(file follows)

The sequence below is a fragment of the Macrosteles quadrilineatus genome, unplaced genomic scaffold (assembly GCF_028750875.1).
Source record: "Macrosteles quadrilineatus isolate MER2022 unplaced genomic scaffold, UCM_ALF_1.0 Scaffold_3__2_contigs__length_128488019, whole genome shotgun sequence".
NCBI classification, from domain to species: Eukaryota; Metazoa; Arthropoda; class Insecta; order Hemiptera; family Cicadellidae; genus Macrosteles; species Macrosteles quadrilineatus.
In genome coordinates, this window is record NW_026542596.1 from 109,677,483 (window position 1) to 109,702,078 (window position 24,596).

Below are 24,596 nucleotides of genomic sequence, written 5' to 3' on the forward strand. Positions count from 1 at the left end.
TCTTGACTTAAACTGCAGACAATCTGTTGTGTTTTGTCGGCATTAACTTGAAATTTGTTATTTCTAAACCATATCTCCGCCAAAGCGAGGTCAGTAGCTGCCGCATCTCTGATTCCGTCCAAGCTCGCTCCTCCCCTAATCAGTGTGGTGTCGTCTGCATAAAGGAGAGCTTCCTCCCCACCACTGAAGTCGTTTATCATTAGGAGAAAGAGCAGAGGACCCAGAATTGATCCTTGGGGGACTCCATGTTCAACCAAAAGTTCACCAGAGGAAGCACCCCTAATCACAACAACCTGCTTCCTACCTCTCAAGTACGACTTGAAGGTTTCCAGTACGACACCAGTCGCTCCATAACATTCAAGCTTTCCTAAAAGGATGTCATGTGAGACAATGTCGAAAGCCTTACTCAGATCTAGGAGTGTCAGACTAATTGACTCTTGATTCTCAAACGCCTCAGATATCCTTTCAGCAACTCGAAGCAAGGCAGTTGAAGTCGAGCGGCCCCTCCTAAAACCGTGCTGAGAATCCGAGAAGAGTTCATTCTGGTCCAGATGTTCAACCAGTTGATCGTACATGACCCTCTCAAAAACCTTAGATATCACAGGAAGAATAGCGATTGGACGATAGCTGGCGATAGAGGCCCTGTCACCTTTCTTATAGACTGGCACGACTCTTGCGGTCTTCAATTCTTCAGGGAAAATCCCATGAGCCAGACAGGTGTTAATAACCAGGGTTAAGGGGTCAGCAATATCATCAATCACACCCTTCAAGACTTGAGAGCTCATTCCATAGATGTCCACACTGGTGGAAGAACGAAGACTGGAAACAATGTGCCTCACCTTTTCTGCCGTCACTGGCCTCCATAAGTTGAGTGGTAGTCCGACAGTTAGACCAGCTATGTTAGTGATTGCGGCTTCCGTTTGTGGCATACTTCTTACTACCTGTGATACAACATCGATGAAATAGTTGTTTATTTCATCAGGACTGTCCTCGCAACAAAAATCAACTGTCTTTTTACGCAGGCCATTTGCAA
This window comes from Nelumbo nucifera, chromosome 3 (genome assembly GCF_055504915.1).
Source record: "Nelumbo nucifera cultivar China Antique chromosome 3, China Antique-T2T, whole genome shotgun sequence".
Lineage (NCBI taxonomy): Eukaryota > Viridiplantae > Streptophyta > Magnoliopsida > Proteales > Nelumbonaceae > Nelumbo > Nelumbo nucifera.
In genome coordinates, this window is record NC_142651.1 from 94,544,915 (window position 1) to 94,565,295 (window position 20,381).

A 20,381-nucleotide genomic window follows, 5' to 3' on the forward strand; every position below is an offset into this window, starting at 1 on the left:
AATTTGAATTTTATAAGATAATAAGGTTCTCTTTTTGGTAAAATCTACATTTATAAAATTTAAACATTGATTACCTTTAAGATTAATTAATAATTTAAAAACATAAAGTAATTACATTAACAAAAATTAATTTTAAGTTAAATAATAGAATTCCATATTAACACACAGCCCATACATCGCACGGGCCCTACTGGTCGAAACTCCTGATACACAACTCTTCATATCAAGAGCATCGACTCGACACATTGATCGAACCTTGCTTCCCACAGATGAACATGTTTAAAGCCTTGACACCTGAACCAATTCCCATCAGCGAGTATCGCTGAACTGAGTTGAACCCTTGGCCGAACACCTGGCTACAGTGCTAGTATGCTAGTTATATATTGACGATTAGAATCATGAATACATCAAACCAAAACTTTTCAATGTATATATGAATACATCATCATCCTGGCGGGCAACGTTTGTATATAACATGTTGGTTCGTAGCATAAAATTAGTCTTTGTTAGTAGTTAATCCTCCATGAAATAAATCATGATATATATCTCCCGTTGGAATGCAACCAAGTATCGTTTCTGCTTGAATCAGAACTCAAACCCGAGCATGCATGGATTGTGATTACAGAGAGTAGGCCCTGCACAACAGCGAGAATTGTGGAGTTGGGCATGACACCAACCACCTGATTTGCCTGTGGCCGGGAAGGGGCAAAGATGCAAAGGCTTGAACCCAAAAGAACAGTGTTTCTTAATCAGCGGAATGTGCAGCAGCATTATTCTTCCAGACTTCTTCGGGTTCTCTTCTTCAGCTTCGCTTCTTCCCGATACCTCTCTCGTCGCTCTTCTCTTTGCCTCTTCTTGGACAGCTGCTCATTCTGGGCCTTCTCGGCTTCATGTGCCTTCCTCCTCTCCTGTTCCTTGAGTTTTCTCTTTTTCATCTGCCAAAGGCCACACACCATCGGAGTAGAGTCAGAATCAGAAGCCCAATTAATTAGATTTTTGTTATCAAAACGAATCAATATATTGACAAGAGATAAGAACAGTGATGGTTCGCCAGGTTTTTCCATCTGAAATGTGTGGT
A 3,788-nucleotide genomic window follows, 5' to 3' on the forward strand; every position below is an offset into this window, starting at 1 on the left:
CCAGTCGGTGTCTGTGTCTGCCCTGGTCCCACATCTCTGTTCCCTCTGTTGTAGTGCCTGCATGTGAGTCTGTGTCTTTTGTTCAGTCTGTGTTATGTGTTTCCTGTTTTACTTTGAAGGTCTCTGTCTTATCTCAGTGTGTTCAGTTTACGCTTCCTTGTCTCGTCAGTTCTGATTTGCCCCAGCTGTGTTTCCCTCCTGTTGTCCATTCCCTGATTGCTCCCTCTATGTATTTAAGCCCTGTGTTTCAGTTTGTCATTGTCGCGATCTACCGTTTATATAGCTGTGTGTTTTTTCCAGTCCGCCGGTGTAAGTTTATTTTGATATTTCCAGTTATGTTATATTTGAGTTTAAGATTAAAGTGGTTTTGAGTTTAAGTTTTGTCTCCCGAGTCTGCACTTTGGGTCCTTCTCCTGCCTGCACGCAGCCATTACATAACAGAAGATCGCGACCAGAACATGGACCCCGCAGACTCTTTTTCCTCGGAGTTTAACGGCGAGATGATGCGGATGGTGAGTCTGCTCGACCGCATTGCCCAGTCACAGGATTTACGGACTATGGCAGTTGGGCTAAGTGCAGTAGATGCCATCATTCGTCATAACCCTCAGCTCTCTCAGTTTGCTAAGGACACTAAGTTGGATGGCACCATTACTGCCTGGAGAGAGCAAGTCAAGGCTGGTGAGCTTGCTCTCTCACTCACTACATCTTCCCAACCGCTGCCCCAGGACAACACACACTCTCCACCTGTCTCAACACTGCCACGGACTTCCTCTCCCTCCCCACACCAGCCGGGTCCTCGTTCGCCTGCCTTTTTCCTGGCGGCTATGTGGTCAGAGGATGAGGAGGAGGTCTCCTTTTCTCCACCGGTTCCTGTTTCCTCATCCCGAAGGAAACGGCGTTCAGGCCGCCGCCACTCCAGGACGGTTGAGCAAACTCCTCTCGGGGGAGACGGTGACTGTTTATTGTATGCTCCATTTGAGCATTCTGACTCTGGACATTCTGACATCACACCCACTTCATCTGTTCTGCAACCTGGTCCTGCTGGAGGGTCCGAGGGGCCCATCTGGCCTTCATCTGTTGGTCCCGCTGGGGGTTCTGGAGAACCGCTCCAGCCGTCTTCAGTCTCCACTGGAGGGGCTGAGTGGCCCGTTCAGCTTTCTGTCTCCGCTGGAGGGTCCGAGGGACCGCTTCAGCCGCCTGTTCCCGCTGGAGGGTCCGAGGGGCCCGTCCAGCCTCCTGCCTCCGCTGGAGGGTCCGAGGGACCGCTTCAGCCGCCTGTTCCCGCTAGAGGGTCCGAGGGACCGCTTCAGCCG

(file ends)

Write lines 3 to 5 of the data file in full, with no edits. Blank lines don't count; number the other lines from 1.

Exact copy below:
NCBI classification, from domain to species: Eukaryota; Metazoa; Arthropoda; class Insecta; order Hemiptera; family Cicadellidae; genus Macrosteles; species Macrosteles quadrilineatus.
In genome coordinates, this window is record NW_026542596.1 from 109,677,483 (window position 1) to 109,702,078 (window position 24,596).

Below are 24,596 nucleotides of genomic sequence, written 5' to 3' on the forward strand. Positions count from 1 at the left end.